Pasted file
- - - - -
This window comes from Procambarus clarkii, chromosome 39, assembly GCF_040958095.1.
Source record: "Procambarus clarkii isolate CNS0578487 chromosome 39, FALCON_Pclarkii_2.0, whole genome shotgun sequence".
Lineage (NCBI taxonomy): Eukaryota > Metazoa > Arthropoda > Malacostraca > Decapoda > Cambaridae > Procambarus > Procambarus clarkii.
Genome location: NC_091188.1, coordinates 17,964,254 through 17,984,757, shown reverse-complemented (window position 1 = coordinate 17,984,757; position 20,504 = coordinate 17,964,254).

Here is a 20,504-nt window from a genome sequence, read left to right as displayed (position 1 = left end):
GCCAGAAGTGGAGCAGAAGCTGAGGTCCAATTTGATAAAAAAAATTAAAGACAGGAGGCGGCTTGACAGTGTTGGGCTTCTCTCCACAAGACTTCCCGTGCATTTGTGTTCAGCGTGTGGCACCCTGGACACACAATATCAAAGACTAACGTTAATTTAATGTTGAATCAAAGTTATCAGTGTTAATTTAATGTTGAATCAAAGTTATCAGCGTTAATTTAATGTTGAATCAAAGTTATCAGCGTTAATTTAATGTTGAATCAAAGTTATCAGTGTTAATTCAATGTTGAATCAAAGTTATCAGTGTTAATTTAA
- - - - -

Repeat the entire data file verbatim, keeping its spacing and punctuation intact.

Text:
This window comes from Procambarus clarkii, chromosome 39, assembly GCF_040958095.1.
Source record: "Procambarus clarkii isolate CNS0578487 chromosome 39, FALCON_Pclarkii_2.0, whole genome shotgun sequence".
Lineage (NCBI taxonomy): Eukaryota > Metazoa > Arthropoda > Malacostraca > Decapoda > Cambaridae > Procambarus > Procambarus clarkii.
Genome location: NC_091188.1, coordinates 17,964,254 through 17,984,757, shown reverse-complemented (window position 1 = coordinate 17,984,757; position 20,504 = coordinate 17,964,254).

Here is a 20,504-nt window from a genome sequence, read left to right as displayed (position 1 = left end):
GCCAGAAGTGGAGCAGAAGCTGAGGTCCAATTTGATAAAAAAAATTAAAGACAGGAGGCGGCTTGACAGTGTTGGGCTTCTCTCCACAAGACTTCCCGTGCATTTGTGTTCAGCGTGTGGCACCCTGGACACACAATATCAAAGACTAACGTTAATTTAATGTTGAATCAAAGTTATCAGTGTTAATTTAATGTTGAATCAAAGTTATCAGCGTTAATTTAATGTTGAATCAAAGTTATCAGCGTTAATTTAATGTTGAATCAAAGTTATCAGTGTTAATTCAATGTTGAATCAAAGTTATCAGTGTTAATTTAA